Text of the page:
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Thilo Beck at WEF Roundtable - A Roadmap to Sustainable Health and Better Well-being in the Workforce and Society

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Society expresses great concern for poor, underserved children and the increased likelihood they may lack access to health care and education, or that they may turn to drugs or crime in adulthood. Less attention is paid to children of affluent parents who have their own set of problems. Emotional neglect often goes unnoticed or unreported, which may…

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What is Dialectical Behavior Therapy?

Dialectical behavior therapy (DBT), developed by Marsha Linehan, Ph. in the 1980s, is a type of talk therapy originally designed for high-risk, suicidal people diagnosed with borderline personality disorder. Today, DBT is used to treat people struggling with a range of complex and intense emotions, including substance abuse and addiction, PTSD, bipolar disorder, eating disorders,…

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Prescription-med sales skyrocket due to the pandemic, but when does use become abuse? Paracelsus Recovery’s experts weigh in. More and more people are illegally purchasing prescription medication such as anxiety or sleeping pills online as the pandemic takes its toll on our wellbeing. The pandemic has left a mental health crisis in its wake. Rates…

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Managing Panic Attacks

If you’ve experienced a panic attack, you know the all-too-terrifying feelings, which may consist of weak knees, pounding heart, dizziness, tingling, sweating, faintness, nausea, chills, chest pain, clenched stomach or shortness of breath.

Panic attacks often appear out of the blue and usually last about 10 minutes, which seems like an eternity. They often have no clear cause and no pattern. They may strike several days in a row, once a week, or you may go months without a single symptom.  Whatever the cause, they leave you feeling weak, afraid, and very relieved that the episode is finally over and you have survived.

Panic attacks are very real and shouldn’t be taken lightly. For some people, panic attacks can be so frightening that sufferers may avoid social events, or even hesitate to leave the safety of home. Just thinking about having a panic attack, especially in a public place, can trigger tremendous anxiety.

People who suffer from severe anxiety and panic disorders often benefit from counseling such CBT (Cognitive Behavioral Therapy), which helps people examine, challenge, and learn to cope with stressful situations and fearful, catastrophic thinking.  Others find support by getting together with groups of other people who understand and sympathize.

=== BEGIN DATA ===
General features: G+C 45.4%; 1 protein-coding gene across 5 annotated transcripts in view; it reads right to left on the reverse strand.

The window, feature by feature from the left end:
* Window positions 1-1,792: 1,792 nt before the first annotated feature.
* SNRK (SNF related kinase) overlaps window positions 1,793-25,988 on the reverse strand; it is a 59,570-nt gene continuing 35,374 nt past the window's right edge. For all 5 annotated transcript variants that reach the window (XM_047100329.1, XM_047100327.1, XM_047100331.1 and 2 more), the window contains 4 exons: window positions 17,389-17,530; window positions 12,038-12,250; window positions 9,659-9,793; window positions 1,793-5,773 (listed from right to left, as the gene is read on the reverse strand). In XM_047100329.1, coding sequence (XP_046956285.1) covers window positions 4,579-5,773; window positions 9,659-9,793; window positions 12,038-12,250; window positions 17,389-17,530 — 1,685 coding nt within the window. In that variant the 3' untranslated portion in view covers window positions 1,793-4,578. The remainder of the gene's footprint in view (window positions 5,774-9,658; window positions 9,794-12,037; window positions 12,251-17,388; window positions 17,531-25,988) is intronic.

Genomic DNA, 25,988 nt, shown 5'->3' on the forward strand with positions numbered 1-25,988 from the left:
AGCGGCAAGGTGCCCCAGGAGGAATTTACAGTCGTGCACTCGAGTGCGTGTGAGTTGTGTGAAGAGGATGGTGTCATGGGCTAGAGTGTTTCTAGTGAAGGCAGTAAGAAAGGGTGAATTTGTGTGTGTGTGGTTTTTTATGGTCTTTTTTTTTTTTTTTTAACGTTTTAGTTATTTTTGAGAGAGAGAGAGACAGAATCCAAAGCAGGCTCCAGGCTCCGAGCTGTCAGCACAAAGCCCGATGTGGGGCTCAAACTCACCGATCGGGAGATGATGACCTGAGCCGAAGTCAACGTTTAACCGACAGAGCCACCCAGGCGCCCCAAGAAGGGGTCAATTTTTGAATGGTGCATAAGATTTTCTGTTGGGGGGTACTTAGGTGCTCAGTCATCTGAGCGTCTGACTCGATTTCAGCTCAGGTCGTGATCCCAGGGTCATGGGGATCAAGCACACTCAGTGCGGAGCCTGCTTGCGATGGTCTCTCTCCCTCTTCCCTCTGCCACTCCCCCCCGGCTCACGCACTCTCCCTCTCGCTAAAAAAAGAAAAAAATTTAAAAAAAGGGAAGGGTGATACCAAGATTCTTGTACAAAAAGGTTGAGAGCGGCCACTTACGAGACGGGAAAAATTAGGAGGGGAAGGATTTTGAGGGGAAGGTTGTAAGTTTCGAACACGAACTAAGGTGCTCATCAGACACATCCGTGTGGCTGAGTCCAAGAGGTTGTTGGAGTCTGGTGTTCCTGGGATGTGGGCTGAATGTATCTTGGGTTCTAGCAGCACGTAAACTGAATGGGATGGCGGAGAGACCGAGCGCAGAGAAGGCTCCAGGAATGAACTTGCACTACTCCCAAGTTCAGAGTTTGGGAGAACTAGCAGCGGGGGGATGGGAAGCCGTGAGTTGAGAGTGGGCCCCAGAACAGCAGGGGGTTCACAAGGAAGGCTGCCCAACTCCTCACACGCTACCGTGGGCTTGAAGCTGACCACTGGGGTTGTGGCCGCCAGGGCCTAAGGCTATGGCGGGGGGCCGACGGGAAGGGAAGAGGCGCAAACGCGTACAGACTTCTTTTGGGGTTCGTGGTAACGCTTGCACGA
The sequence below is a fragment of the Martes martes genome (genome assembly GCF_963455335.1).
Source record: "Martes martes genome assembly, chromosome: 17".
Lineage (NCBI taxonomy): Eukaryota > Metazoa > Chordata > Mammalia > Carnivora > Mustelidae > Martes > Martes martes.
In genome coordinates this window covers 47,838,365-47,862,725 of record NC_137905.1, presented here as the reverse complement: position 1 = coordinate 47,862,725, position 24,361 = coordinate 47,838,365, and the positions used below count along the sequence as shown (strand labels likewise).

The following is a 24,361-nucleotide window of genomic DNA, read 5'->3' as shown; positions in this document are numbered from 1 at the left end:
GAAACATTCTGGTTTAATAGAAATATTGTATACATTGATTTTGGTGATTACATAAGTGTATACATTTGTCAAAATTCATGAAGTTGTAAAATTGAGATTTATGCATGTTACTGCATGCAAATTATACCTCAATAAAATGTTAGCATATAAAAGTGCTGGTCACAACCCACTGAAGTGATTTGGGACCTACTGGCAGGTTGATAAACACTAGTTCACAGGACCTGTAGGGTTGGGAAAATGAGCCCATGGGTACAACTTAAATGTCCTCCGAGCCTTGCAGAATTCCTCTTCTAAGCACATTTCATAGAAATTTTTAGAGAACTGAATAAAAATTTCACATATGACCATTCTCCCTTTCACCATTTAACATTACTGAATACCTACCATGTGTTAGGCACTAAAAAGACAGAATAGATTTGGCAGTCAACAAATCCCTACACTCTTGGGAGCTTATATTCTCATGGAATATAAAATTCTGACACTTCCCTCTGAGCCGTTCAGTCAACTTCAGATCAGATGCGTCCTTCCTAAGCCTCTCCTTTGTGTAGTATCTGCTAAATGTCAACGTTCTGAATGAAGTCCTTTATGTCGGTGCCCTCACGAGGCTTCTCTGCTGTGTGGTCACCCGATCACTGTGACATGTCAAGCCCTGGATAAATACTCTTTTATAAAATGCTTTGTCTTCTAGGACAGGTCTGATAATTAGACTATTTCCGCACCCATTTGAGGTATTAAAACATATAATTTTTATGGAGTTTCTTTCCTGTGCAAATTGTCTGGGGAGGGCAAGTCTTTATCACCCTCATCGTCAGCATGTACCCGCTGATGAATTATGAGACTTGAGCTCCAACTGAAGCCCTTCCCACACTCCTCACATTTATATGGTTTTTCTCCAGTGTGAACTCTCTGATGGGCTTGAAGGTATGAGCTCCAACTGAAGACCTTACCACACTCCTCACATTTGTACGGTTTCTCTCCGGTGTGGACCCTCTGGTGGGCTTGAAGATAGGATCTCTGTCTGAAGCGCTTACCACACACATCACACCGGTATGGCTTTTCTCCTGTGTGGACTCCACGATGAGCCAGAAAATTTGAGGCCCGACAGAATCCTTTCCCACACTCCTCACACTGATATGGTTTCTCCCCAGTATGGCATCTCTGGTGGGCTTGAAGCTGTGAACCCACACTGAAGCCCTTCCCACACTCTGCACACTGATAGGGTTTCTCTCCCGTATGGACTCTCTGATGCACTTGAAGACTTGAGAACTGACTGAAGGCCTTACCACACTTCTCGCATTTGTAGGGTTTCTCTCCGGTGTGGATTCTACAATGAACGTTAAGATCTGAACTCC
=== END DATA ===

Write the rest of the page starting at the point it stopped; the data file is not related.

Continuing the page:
It also helps to arm yourself with various techniques that can help take some of the panic out of panic attacks. Consider giving the following strategies a try:

  • Breathe deeply. Getting control of your breathing will help you control your panic attack. Practice deep breathing techniques when you’re not having a panic attack so you’ll be ready when the next attack strikes.
  • Relax your muscles, beginning at your toes and working up to your neck and head. Breath in while tightening muscles, then breathe out slowly and evenly as you relax.
  • Distract yourself. Focus on your surroundings. Get up and move around. Do a puzzle or watch a movie. Call a friend.
  • Confront your feelings of panic and don’t try to avoid them. Remind yourself that you’ll be okay and that your panic attack isn’t evidence of a physical problem, but just a symptom of anxiety.

Preventing Panic Attacks

  • Exercise regularly, as vigorous exercise such as brisk walking, aerobic exercise or competitive sports will improve your mood and release tension that may trigger panic attacks.
  • Eat regular meals and light snacks to maintain normal blood sugar levels, as spikes or drops may trigger panic attacks. Avoid stimulants such as caffeine and tobacco.
  • See a doctor for a physical if you haven’t had one for awhile. Knowing your heart and lungs are healthy can remind you that your panic attack isn’t a sign of serious health problems. Ask a friend to accompany you if you feel fearful.
  • Consider drug and alcohol treatment or rehab if you struggle with addiction or substance abuse, or if you use drugs or alcohol to treat panic attacks or other symptoms of anxiety.

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